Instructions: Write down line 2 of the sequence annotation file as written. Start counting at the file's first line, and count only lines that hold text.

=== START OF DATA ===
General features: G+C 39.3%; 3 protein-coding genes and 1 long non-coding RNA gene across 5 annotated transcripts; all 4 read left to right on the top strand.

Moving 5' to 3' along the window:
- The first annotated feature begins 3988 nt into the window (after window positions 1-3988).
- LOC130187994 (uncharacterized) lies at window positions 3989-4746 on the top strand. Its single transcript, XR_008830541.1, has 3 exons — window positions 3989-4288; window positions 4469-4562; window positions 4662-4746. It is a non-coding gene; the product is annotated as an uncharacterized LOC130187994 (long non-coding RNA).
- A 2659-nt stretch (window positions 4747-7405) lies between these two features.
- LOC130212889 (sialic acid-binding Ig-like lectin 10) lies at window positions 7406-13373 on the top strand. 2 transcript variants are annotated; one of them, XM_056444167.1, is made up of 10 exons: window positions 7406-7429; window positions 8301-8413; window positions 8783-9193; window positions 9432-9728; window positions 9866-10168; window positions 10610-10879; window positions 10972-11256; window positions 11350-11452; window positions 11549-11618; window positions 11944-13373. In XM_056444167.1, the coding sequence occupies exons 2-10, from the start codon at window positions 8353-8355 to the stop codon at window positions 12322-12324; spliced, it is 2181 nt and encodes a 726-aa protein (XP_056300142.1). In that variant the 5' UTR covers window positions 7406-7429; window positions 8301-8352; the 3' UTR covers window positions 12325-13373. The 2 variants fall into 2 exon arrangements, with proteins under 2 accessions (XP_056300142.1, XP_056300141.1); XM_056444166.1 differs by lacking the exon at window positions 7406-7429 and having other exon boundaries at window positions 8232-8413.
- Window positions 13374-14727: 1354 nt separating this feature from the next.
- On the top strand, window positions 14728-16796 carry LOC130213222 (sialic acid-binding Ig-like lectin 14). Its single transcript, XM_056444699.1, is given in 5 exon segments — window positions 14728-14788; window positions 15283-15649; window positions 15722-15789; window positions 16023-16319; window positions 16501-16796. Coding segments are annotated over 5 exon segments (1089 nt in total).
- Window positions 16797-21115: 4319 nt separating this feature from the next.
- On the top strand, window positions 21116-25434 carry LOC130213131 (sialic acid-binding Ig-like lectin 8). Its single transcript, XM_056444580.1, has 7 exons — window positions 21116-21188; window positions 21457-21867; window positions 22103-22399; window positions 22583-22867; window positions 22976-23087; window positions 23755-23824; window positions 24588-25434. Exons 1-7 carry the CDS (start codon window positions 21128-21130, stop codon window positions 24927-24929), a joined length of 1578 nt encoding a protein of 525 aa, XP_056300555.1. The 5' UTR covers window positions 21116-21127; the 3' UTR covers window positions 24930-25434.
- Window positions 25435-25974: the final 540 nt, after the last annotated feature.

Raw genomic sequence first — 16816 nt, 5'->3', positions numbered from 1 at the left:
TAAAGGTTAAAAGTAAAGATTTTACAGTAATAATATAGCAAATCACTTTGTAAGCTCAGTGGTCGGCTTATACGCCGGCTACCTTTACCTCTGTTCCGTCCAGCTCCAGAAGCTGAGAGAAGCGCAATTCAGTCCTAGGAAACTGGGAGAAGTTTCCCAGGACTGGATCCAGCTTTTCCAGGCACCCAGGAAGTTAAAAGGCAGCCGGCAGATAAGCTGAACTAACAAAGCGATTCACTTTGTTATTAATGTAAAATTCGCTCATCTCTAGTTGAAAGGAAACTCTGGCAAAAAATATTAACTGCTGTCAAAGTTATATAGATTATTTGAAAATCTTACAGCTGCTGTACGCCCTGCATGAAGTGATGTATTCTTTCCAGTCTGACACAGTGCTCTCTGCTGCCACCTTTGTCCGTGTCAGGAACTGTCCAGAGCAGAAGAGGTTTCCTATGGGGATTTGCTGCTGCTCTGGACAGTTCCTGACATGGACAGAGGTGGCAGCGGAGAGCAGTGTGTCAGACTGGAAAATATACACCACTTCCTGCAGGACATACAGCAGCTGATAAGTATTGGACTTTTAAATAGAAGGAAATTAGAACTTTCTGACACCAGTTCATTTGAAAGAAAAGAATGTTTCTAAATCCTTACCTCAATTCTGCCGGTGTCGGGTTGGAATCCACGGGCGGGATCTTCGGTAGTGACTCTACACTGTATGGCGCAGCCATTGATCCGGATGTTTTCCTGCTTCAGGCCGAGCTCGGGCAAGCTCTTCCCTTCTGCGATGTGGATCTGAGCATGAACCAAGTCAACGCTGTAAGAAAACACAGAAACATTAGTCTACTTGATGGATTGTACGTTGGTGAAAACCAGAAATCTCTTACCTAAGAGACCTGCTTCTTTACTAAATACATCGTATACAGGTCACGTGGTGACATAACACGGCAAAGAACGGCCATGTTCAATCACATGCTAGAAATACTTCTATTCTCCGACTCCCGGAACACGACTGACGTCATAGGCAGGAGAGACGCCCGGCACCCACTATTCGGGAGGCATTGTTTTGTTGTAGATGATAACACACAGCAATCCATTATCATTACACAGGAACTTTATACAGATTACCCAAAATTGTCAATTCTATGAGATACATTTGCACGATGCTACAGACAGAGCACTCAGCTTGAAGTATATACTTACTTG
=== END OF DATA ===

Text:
Moving 5' to 3' along the window: